Improvement of copper adhesion on polyimide films

The initial situation

Polyimide / PI (e.g. Kapton ®) is an advantageous substrate material for flexible printed boards, ribbon cables and multilayer PCBs because it combines mechanical strength, temperature and chemical stability with good dielectric properties. For these reasons, PI has become increasingly widely used in recent years, especially in miniature devices such as mobile phones, in automobile electronics, aerospace electronics etc..

High demands are placed on the reliability of PCBs used in these applications, many of them being safety related. In particular, the copper conductors must adhere firmly to the polyimide to withstand the thermoshock from the soldering during the PCB assembly as well as the stresses from the vibrations, shocks, temperature and humidity fluctuations during the device exploitation.

Currently, copper-polyimide laminates are made almost exclusively by adhesive bonding. The tendency towards using ever thinner PCBs means however that the adhesive makes up an ever higher proportion of the overall mass of the PCBs, which results in worsening of the electrical and mechanical properties of the system. Other methods of manufacturing copper-polyimide laminates are therefore becoming increasingly interesting.

One technology that is particularly suitable for making thin laminates is the vacuum deposition (PVD) of a thin (a few hundred nm) copper layer, followed by galvanic reinforcement. Using a semi-additive method, only the conductors are galvanically reinforced, leading to both economic and technical advantages (improved resolution). Previously, sufficient adhesion could only be achieved by using a chromium PVD intermediate layer. This technology was not widely accepted by the industry, as the chromium layer requires an additional etching process during the PCB production.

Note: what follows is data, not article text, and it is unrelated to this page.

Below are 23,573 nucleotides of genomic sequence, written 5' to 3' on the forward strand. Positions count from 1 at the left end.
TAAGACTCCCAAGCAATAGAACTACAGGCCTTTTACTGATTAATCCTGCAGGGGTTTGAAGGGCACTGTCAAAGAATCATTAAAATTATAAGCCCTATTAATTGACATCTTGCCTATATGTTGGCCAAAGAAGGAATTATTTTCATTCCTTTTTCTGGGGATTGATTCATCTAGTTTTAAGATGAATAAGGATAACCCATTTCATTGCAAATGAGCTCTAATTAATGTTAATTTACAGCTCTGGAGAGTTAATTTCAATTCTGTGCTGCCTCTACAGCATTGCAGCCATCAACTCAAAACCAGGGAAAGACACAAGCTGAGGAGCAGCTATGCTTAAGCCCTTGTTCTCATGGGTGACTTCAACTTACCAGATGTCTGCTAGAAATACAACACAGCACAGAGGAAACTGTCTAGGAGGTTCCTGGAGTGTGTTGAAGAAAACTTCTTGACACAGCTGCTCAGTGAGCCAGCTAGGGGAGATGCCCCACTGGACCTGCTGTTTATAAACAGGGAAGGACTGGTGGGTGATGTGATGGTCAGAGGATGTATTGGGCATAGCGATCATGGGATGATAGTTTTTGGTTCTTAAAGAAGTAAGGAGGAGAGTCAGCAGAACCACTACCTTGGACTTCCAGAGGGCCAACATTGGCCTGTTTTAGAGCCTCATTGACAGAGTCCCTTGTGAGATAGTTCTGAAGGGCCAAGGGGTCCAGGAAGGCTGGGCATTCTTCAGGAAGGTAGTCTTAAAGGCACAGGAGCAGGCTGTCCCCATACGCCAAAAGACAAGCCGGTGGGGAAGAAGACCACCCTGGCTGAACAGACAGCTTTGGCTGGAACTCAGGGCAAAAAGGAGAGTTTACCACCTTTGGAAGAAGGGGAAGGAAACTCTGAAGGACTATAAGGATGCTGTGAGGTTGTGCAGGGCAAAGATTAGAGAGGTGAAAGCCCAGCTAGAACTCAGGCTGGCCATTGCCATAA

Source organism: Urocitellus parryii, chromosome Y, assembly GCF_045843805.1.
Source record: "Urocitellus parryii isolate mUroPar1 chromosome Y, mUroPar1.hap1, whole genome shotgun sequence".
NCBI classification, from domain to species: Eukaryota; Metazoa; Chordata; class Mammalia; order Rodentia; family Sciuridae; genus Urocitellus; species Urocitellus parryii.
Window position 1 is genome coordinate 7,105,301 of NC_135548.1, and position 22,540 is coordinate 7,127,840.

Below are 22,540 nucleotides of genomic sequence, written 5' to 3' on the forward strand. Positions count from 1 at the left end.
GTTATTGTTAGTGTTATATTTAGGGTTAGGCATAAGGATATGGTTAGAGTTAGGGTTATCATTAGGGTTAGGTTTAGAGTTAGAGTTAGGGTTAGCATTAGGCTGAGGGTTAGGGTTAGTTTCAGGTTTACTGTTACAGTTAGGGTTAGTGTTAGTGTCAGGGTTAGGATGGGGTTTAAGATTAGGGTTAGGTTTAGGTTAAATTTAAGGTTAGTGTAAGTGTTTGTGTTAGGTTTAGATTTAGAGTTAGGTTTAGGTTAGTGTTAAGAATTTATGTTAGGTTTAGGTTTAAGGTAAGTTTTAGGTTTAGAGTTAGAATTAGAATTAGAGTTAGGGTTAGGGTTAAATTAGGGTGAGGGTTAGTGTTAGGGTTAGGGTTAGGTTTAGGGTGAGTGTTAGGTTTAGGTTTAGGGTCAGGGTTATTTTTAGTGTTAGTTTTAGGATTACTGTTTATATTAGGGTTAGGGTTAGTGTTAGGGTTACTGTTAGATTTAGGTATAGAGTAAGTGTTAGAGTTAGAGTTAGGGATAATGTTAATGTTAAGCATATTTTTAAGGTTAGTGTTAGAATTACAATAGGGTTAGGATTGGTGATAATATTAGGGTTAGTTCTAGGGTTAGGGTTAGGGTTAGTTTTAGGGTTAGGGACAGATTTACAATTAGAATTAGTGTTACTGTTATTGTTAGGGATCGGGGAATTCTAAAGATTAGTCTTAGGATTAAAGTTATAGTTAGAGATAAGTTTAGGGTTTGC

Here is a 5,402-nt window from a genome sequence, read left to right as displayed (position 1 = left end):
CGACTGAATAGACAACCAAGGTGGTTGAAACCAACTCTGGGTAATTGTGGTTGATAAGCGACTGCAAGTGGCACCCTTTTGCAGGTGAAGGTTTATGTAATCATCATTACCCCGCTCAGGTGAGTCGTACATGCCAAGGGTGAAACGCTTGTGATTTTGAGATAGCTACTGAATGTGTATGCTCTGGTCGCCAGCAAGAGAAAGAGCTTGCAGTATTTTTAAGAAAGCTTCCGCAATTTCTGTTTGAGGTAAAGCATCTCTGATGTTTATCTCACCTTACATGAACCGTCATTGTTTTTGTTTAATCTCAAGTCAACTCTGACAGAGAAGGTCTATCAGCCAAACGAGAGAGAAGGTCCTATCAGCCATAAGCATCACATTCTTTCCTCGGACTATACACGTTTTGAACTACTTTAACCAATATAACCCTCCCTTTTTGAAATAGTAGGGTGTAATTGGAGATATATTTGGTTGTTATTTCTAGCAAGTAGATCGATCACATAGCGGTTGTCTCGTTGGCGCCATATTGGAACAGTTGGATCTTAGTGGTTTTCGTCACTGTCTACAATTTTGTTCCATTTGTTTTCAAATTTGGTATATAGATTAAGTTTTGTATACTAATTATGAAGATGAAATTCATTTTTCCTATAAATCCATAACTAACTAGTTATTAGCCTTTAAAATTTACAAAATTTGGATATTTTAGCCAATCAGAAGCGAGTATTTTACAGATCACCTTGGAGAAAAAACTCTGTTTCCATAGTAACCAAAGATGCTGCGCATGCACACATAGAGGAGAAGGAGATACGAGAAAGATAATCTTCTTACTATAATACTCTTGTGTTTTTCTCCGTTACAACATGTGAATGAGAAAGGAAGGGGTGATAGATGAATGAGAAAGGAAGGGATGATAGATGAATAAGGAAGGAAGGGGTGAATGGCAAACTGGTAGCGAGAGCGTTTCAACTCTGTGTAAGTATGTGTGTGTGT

Development goals

The goal is to chemically modify the surface of the polyimide in such a way that it forms a chemical compound with metallic copper, thereby resulting in a dramatic adhesion improvement. Compared with wet chemistry, the plasma-chemical modification of the surface has the advantage , that this process can be combined with PVD copper deposition in a single unit and from roll to roll. In addition, the chemicals consumption is low and the waste disposal unproblematic.

The procedure

The procedure.
The procedure.

In order to realize this vision, three Fraunhofer Institutes have pooled their competences. These are IGB (plasma-chemical processes, analytics), IPA (vacuum deposition of copper) and IZM (galvanic reinforcement, adhesion tests, analytics).

To achieve an adhesion improvement, a very thin layer of a nitrogen-containing plasma polymer is deposited onto the surface of polyimide films, which binds copper chemically via complex building. After this a thin copper layer is deposited through PVD, and then copper galvanically reinforced. Finally, the layers are characterized and the copper adhesion is measured.



Very good adhesion values have been achieved (10 to 14 N/cm in the peel test). The figure on the left shows a SEM photo of the copper side of the peeled interface. The surface has a homogeneous appearance. According to the EDX analysis, the ratio C/Cu is 7.9. After the copper deposit has been peeled off, a thin polymer layer remained on the copper surface, prooving that the break did not take place between the metal and polymer (which is the case with untreated Kapton), but in the polymer itself (cohesive failure). A strong adhesion was also retained following the climate test: 24 hours at 85°C and 85% relative humidity did not cause any significant reduction in adhesion. After one week under the same conditions, the adhesion value was still over 6 N/cm, while the copper deposited onto untreated polymer could be easily removed. In the latter case, the copper was oxidized on its interface with the film (it became dark). In contrast, in the case of the plasma-treated film there was no oxidation apparent, indicating a strong chemical bond between the metal and the plasma polymer.

The treatment time was reduced to a few seconds by optimizing the process control. This makes plasma treatment compatible with PVD copper coating. In addition to polyimide as a film material, other synthetic materials of interest to copper plating are also being investigated. The adhesion of copper to Hyflon, a fluoro-polymer, could be increased to over 4 N/cm.